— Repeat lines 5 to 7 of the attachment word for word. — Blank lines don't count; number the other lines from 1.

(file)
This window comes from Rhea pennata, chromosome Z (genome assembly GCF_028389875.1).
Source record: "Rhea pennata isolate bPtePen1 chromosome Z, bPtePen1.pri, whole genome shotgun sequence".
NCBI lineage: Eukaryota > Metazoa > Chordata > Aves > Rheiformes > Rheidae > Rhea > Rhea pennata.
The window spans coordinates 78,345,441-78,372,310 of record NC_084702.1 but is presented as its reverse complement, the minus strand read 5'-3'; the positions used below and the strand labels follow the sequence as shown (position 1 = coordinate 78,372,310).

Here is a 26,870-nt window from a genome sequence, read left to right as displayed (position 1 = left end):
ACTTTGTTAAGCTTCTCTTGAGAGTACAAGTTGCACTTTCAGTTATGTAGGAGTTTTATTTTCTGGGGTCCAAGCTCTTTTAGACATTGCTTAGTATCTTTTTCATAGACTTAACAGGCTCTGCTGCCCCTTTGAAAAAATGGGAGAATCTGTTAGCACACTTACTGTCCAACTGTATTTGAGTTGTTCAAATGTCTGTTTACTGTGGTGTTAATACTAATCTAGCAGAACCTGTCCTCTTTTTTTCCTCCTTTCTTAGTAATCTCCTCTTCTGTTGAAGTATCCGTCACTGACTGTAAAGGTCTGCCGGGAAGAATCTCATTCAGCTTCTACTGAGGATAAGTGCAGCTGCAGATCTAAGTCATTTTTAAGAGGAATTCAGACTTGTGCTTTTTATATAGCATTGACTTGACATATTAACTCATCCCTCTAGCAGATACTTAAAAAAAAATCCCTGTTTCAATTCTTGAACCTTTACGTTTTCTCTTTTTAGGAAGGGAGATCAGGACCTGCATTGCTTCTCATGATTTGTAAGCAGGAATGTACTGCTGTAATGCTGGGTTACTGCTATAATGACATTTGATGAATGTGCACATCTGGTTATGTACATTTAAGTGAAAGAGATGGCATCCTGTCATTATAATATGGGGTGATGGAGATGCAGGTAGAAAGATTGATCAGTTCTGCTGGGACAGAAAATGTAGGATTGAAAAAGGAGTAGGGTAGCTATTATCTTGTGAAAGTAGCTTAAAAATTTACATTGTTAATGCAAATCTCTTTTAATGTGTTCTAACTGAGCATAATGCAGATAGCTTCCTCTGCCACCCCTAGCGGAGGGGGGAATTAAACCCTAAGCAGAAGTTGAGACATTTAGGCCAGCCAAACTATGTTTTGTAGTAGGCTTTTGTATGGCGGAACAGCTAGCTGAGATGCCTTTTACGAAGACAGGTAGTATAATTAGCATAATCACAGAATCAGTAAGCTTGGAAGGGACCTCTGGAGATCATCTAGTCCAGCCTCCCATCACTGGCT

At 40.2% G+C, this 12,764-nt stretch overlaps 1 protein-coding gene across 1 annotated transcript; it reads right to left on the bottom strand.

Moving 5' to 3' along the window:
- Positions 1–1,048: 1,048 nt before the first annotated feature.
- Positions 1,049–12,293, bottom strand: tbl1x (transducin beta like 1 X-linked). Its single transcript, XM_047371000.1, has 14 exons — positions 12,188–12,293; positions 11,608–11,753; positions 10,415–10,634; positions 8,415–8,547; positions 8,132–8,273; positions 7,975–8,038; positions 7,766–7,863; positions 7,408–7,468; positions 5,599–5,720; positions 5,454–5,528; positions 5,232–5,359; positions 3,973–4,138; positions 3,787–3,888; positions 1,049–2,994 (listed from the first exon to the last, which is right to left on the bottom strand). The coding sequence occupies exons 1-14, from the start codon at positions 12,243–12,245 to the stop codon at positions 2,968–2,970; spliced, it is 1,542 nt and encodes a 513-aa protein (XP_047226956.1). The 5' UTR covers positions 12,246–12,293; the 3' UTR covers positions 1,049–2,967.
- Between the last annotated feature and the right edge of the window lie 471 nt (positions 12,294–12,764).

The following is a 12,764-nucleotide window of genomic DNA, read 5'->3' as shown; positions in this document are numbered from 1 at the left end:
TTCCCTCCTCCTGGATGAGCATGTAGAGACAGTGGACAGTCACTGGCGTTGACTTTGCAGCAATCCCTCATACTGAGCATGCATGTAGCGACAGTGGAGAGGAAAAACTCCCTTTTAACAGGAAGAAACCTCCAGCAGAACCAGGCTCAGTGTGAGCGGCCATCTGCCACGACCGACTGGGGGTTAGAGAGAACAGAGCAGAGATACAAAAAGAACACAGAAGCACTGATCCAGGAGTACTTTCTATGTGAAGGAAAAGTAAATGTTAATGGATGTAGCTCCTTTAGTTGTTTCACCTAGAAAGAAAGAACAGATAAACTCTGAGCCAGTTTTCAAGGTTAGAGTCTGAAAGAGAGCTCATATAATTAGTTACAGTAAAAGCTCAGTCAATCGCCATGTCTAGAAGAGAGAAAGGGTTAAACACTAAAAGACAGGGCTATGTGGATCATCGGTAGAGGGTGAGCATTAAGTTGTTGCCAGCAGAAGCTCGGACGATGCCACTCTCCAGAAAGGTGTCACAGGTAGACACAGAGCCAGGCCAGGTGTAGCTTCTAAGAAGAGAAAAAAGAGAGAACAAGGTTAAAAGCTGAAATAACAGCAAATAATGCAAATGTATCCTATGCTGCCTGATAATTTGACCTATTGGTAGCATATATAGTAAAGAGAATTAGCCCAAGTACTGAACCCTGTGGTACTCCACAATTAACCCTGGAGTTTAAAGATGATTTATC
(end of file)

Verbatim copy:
Here is a 26,870-nt window from a genome sequence, read left to right as displayed (position 1 = left end):
ACTTTGTTAAGCTTCTCTTGAGAGTACAAGTTGCACTTTCAGTTATGTAGGAGTTTTATTTTCTGGGGTCCAAGCTCTTTTAGACATTGCTTAGTATCTTTTTCATAGACTTAACAGGCTCTGCTGCCCCTTTGAAAAAATGGGAGAATCTGTTAGCACACTTACTGTCCAACTGTATTTGAGTTGTTCAAATGTCTGTTTACTGTGGTGTTAATACTAATCTAGCAGAACCTGTCCTCTTTTTTTCCTCCTTTCTTAGTAATCTCCTCTTCTGTTGAAGTATCCGTCACTGACTGTAAAGGTCTGCCGGGAAGAATCTCATTCAGCTTCTACTGAGGATAAGTGCAGCTGCAGATCTAAGTCATTTTTAAGAGGAATTCAGACTTGTGCTTTTTATATAGCATTGACTTGACATATTAACTCATCCCTCTAGCAGATACTTAAAAAAAAATCCCTGTTTCAATTCTTGAACCTTTACGTTTTCTCTTTTTAGGAAGGGAGATCAGGACCTGCATTGCTTCTCATGATTTGTAAGCAGGAATGTACTGCTGTAATGCTGGGTTACTGCTATAATGACATTTGATGAATGTGCACATCTGGTTATGTACATTTAAGTGAAAGAGATGGCATCCTGTCATTATAATATGGGGTGATGGAGATGCAGGTAGAAAGATTGATCAGTTCTGCTGGGACAGAAAATGTAGGATTGAAAAAGGAGTAGGGTAGCTATTATCTTGTGAAAGTAGCTTAAAAATTTACATTGTTAATGCAAATCTCTTTTAATGTGTTCTAACTGAGCATAATGCAGATAGCTTCCTCTGCCACCCCTAGCGGAGGGGGGAATTAAACCCTAAGCAGAAGTTGAGACATTTAGGCCAGCCAAACTATGTTTTGTAGTAGGCTTTTGTATGGCGGAACAGCTAGCTGAGATGCCTTTTACGAAGACAGGTAGTATAATTAGCATAATCACAGAATCAGTAAGCTTGGAAGGGACCTCTGGAGATCATCTAGTCCAGCCTCCCATCACTGGCT

At 40.2% G+C, this 12,764-nt stretch overlaps 1 protein-coding gene across 1 annotated transcript; it reads right to left on the bottom strand.